Google asks judge to dismiss most Texas antitrust lawsuits

Google on Friday asked a US federal judge to dismiss the majority of an antitrust lawsuit brought by Texas and other US states that accused the search giant of abusing its dominance in the advertising market by Line.

Google said in its court filing that the state failed to demonstrate that it was working illegally with Facebook, now Meta, to combat “header bidding” from ads a technology publisher placed on its websites. Developed to make more money. Facebook is not a defendant in the lawsuit.

The states also alleged that Google used at least three programs to force advertisers and publishers to use Google’s tools to manipulate ad auctions.

Google responded that states had a “collection of complaints” but no evidence of wrongdoing. On some of the allegations, Google argued that states waited too long to file their suit.

“They criticize Google for not designing their products to better meet the needs of their competitors, and for improving products that far outpace their competitors. They are the ‘solutions’ to Google’s success.” ‘ as a brake on Google,” the company said in its filing.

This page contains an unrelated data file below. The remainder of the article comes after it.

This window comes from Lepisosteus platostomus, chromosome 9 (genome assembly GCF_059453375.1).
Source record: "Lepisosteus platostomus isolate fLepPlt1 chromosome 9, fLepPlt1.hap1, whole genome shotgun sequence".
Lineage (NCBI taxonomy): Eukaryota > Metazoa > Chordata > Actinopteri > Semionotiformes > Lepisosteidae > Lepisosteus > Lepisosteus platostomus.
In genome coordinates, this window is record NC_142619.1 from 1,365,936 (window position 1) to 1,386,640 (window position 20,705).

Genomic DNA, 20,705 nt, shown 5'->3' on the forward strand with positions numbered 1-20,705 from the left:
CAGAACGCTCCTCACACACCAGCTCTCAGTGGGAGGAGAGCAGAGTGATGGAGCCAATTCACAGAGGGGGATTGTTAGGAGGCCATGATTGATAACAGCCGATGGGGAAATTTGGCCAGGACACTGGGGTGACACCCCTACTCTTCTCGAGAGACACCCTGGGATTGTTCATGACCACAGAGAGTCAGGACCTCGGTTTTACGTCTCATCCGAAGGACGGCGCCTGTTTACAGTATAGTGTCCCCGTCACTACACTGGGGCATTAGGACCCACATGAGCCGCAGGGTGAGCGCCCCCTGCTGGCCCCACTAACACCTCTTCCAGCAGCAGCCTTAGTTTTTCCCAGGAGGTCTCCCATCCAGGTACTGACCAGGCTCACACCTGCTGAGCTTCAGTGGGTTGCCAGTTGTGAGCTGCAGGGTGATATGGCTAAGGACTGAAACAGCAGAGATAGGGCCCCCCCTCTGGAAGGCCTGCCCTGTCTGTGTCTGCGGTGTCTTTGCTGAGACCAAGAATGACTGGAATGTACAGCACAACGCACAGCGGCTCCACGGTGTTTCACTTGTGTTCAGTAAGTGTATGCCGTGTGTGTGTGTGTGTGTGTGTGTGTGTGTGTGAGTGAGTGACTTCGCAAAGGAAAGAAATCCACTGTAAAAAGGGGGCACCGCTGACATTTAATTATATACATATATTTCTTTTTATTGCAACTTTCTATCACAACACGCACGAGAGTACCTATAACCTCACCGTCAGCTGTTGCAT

Google said that four of the six cases be dismissed with prejudice, meaning they cannot be tried again in the same court.

Texas Attorney General Ken Paxton said he would continue the fight. “The society whose motto was ‘Don’t Be Evil’ is now asking the world to look at the gross abuse of their monopoly and see no evil, hear no evil and speak no evil,” he said. He said in a statement.

There were two other claims based on state law made against Google in the Texas lawsuit that were put on hold in September. The search giant did not ask for his dismissal on Friday, but perhaps in the future.

The lawsuit is part of a long list of federal and state antitrust investigations and litigation against the Big Tech platform.

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